"God will strengthen. (1.) 1 Chr. 24:16, "Jehezekel." "(2.) One of the great prophets, the son of Buzi the priest (Ezek. 1:3). He was one of the Jewish exiles who settled at "Tel-Abib, on the banks of the Chebar, "in the land of the" "Chaldeans." He was probably carried away captive with Jehoiachin" (1:2; 2 Kings 24:14-16) about B.C. 597. His prophetic call came "to him "in the fifth year of Jehoiachin's captivity" (B.C. 594)." "He had a house in the place of his exile, where he lost his" "wife, in the ninth year of his exile, by some sudden and" unforeseen stroke (Ezek. 8:1; 24:18). He held a prominent place "among the exiles, and was frequently consulted by the elders" (8:1; 11:25; 14:1; 20:1). His ministry extended over "twenty-three years (29:17), B.C. 595-573, during part of which" "he was contemporary with Daniel (14:14; 28:3) and Jeremiah, and" probably also with Obadiah. The time and manner of his death are unknown. His reputed tomb is pointed out in the neighbourhood of "Bagdad, at a place called Keffil."

Consists mainly of three groups of prophecies. After an account "of his call to the prophetical office (1-3:21), Ezekiel (1)" "utters words of denunciation against the Jews (3:22-24), warning" "them of the certain destruction of Jerusalem, in opposition to" "the words of the false prophets (4:1-3). The symbolical acts, by" which the extremities to which Jerusalem would be reduced are "described in ch. 4, 5, show his intimate acquaintance with the" Levitical legislation. (See Ex. 22:30; Deut. 14:21; Lev. 5:2; "7:18, 24; 17:15; 19:7; 22:8, etc.)" "(2.) Prophecies against various surrounding nations: against the "Ammonites (Ezek. 25:1-7), the Moabites (8-11), the Edomites" "(12-14), the Philistines (15-17), Tyre and Sidon (26-28), and" against Egypt (29-32). "(3.) Prophecies delivered after the destruction of Jerusalem by Nebuchadnezzar: the triumphs of Israel and of the kingdom of God "on earth (Ezek. 33-39); Messianic times, and the establishment" and prosperity of the kingdom of God (40;48). "The closing visions of this book are referred to in the book of "Revelation (Ezek. 38=Rev. 20:8; Ezek. 47:1-8=Rev. 22:1,2). Other" references to this book are also found in the New Testament. "(Comp. Rom. 2:24 with Ezek. 36:2; Rom. 10:5, Gal. 3:12 with" Ezek. 20:11; 2 Pet. 3:4 with Ezek. 12:22.) "It may be noted that Daniel, fourteen years after his "deportation from Jerusalem, is mentioned by Ezekiel (14:14)" "along with Noah and Job as distinguished for his righteousness," and some five years later he is spoken of as pre-eminent for his wisdom (28:3). "Ezekiel's prophecies are characterized by symbolical and "allegorical representations, "unfolding a rich series of" "majestic visions and of colossal symbols." There are a great" "many also of "symbolcal actions embodying vivid conceptions on" "the part of the prophet" (4:1-4; 5:1-4; 12:3-6; 24:3-5; 37:16," "etc.) "The mode of representation, in which symbols and" "allegories occupy a prominent place, gives a dark, mysterious" character to the prophecies of Ezekiel. They are obscure and enigmatical. A cloudy mystery overhangs them which it is almost impossible to penetrate. Jerome calls the book `a labyrith of the mysteries of God.' It was because of this obscurity that the Jews forbade any one to read it till he had attained the age of "thirty." "Ezekiel is singular in the frequency with which he refers to the "Pentateuch (e.g., Ezek. 27; 28:13; 31:8; 36:11, 34; 47:13," etc.). He shows also an acquaintance with the writings of Hosea "(Ezek. 37:22), Isaiah (Ezek. 8:12; 29:6), and especially with" "those of Jeremiah, his older contemporary (Jer. 24:7, 9; 48:37)."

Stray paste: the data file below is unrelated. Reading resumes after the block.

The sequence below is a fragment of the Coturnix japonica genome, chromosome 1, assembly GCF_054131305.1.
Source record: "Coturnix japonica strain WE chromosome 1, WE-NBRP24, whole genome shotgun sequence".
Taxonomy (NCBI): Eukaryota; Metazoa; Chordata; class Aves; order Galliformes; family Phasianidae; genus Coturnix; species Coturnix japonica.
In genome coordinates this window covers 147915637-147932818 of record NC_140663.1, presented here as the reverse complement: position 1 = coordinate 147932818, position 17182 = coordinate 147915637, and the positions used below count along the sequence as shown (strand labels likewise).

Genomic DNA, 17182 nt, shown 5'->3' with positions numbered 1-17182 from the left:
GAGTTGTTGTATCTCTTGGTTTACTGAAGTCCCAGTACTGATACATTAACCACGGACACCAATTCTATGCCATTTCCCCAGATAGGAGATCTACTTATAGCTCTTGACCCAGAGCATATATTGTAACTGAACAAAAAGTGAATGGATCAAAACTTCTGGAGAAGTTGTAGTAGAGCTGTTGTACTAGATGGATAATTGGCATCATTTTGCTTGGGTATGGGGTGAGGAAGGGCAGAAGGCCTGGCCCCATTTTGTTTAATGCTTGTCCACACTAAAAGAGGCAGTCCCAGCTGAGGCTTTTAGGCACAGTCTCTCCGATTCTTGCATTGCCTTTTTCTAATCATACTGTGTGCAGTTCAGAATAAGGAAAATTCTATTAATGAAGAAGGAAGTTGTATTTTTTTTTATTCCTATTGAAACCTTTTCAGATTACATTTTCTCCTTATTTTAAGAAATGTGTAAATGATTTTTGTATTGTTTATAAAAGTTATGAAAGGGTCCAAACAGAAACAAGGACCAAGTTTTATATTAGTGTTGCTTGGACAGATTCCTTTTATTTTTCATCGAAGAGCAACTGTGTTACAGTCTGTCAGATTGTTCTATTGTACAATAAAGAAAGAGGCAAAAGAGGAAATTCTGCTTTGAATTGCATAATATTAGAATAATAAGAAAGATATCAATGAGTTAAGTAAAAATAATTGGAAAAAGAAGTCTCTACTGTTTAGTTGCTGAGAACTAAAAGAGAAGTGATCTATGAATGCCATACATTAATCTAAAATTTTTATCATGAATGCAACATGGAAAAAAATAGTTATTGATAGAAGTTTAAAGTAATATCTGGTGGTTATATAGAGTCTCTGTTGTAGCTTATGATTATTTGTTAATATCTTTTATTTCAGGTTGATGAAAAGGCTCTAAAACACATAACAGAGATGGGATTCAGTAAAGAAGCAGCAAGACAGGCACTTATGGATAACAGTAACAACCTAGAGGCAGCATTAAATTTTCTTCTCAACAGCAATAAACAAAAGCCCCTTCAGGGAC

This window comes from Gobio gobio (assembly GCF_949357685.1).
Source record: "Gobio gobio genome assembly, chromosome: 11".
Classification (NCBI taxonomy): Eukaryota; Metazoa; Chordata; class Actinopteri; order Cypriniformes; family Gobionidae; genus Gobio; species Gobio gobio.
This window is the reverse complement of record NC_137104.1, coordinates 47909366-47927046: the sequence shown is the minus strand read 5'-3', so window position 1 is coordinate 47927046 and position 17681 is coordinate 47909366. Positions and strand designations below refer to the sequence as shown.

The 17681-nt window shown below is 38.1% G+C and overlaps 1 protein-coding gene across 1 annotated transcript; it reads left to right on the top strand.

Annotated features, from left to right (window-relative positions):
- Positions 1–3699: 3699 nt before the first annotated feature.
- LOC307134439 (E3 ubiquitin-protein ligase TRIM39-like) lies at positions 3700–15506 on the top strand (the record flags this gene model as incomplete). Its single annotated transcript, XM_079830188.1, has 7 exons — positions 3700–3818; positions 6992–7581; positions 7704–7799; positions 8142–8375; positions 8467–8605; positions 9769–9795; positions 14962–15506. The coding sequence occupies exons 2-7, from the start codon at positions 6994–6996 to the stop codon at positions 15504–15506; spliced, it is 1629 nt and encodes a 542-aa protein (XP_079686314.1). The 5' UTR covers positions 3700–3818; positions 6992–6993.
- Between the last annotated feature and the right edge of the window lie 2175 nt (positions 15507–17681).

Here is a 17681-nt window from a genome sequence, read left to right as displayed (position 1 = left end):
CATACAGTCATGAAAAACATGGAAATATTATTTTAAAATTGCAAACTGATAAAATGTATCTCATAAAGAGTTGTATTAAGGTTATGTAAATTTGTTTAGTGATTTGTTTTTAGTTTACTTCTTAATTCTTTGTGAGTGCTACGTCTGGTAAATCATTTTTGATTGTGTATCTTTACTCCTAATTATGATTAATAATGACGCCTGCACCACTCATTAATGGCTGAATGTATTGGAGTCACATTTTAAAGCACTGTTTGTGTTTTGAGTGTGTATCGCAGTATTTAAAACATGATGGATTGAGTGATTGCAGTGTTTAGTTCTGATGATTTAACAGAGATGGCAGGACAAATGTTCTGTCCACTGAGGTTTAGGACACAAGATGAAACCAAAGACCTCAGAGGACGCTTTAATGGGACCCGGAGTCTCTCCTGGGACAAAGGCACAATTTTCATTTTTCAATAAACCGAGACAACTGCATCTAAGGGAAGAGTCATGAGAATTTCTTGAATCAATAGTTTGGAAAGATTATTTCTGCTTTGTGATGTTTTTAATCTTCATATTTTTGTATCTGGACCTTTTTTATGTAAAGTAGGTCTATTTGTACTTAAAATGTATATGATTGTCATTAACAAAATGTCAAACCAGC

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Definition of Ezekiel:
"the strength of God"

Related Bible Dictionary Terms:
Ezekiel Book of